Improved Injection Technique of Ethanol for Morton's Neuroma

Foot Ankle Int. 2020 May;41(5):590-595. doi: 10.1177/1071100720903096. Epub 2020 Feb 4.


Background: Morton's neuroma is a common cause of forefoot pain. Various conservative methods (injections of various pharmacologic agents) have been published with an outcome of 6%-75% success rate (free of pain in daily life) per injection. The aim of the present study was to assess the outcome of an improved localization technique, a higher dosage, and a higher percentage of ethanol.

Methods: Using fluoroscopic and electroneurographic guidance, 2.5 mL of 70% ethanol were injected into 33 feet with a magnetic resonance imaging (MRI)-verified neuroma. We evaluated patients at up to 5-year follow-up.

Results: A "success rate" of more than 82% per single injection (defined as free of pain in daily life) was achieved and no recurrence was seen over 5 years. All scores (visual analog scale; Short Form-36 subscales, American Orthopaedic Foot & Ankle Society ankle-hindfoot score) showed significant improvement (P < .0001). Mean 1.2 injections were necessary. No significant side effects were seen. However, some mild pain persisted in some patients who participated in sports.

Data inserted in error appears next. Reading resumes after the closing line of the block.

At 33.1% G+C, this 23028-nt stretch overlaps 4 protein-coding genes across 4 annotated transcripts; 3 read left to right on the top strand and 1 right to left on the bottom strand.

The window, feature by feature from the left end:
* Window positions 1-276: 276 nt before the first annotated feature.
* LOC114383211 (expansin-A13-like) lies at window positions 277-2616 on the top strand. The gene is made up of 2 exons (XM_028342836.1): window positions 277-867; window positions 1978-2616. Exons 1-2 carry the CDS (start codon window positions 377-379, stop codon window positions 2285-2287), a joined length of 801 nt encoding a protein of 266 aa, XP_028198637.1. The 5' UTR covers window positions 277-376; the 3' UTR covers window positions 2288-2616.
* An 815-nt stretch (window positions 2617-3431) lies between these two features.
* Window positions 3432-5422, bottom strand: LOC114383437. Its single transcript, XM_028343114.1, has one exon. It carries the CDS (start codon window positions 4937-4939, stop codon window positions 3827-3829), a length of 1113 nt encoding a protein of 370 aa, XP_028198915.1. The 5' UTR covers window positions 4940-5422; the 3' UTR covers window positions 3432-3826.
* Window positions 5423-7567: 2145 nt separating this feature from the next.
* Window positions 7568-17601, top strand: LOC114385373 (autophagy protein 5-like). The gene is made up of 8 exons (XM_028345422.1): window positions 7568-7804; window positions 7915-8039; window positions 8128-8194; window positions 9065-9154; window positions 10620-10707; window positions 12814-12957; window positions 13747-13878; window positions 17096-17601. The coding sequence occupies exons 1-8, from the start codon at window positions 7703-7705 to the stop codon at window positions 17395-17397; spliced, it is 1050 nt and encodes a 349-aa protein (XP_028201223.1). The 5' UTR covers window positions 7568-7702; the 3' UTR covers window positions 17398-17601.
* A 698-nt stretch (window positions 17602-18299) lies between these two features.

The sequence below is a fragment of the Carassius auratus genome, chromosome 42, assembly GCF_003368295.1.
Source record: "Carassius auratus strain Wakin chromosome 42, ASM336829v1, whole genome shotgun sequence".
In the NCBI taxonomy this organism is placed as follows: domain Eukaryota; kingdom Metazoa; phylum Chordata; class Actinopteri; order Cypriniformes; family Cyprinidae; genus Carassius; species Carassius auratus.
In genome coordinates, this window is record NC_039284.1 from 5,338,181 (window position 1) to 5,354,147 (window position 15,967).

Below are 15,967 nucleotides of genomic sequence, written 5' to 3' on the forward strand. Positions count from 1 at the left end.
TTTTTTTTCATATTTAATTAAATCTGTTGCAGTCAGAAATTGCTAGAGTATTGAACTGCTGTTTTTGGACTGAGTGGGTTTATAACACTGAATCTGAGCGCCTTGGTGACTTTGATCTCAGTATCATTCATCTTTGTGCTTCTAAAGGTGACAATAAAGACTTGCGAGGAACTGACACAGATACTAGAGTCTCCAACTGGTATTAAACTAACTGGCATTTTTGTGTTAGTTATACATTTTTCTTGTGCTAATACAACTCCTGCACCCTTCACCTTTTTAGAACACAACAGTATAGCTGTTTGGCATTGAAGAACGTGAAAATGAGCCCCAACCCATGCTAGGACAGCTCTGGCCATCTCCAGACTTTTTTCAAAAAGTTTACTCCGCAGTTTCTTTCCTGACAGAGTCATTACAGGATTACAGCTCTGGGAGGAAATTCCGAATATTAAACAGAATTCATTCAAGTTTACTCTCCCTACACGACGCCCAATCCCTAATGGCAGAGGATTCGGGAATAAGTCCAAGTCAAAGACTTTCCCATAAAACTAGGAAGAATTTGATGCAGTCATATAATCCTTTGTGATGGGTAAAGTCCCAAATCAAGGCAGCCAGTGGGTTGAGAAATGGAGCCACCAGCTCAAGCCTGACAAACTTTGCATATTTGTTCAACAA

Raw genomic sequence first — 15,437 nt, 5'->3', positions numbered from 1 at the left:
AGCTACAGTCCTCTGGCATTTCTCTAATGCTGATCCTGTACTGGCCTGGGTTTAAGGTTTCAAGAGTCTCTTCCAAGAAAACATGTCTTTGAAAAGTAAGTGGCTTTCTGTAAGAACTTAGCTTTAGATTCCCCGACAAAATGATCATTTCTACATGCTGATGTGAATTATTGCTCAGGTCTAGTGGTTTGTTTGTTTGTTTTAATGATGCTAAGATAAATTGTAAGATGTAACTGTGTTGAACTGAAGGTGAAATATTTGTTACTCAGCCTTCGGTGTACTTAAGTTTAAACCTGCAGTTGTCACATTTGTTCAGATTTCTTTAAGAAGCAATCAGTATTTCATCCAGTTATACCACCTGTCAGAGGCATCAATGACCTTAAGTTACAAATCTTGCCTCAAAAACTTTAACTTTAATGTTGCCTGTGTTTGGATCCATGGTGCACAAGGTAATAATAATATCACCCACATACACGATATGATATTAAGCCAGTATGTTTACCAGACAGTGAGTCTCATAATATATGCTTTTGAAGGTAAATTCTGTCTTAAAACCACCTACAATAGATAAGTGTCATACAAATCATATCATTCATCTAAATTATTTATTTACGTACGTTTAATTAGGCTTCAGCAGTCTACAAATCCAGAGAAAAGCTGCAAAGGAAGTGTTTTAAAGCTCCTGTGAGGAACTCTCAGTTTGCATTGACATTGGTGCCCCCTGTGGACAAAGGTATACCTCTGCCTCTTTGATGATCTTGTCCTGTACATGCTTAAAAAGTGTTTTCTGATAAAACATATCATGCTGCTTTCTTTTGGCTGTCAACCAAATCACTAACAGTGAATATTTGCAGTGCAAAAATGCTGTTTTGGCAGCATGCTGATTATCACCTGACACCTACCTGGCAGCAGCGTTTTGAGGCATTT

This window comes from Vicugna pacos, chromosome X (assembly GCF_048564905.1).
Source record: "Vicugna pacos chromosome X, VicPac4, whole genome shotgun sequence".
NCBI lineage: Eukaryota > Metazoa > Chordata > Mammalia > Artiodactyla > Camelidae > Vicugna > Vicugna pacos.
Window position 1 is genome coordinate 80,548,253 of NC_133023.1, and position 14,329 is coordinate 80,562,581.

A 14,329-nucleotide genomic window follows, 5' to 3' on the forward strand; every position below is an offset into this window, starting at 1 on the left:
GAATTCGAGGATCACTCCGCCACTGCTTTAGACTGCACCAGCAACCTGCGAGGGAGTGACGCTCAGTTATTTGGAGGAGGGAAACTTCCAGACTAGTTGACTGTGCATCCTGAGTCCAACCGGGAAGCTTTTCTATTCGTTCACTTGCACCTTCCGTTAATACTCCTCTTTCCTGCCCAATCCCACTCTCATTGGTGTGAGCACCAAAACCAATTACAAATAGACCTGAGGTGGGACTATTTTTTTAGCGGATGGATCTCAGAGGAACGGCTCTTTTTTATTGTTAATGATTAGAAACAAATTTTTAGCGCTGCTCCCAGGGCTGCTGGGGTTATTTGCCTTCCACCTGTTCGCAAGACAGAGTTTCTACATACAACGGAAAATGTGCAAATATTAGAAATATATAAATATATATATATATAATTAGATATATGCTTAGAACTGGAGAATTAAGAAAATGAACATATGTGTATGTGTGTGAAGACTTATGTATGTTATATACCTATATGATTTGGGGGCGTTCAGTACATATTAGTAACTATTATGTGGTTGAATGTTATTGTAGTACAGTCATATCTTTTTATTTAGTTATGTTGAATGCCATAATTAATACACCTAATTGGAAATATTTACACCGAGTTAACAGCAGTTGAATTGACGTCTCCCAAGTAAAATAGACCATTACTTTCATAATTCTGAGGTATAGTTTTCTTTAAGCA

Conclusion: The injection of 2.5 mL of 70% ethanol under fluoroscopic and electroneurographic guidance was a safe method for the treatment of MRI-verified Morton's neuromas. Combining the effect of a higher percentage of alcohol and a higher dosage and an improved localization technique resulted in a high rate of patients without pain.

Level of evidence: Level IV, cases series, prospective.

Keywords: Morton’s neuroma; alcohol ablation; interdigital neuroma; metatarsalgia; sclerosant injection.

MeSH terms

  • Adult
  • Aged
  • Ethanol / administration & dosage*
  • Female
  • Fluoroscopy
  • Humans
  • Injections, Intralesional / methods*
  • Male
  • Middle Aged
  • Morton Neuroma / drug therapy*
  • Prospective Studies


  • Ethanol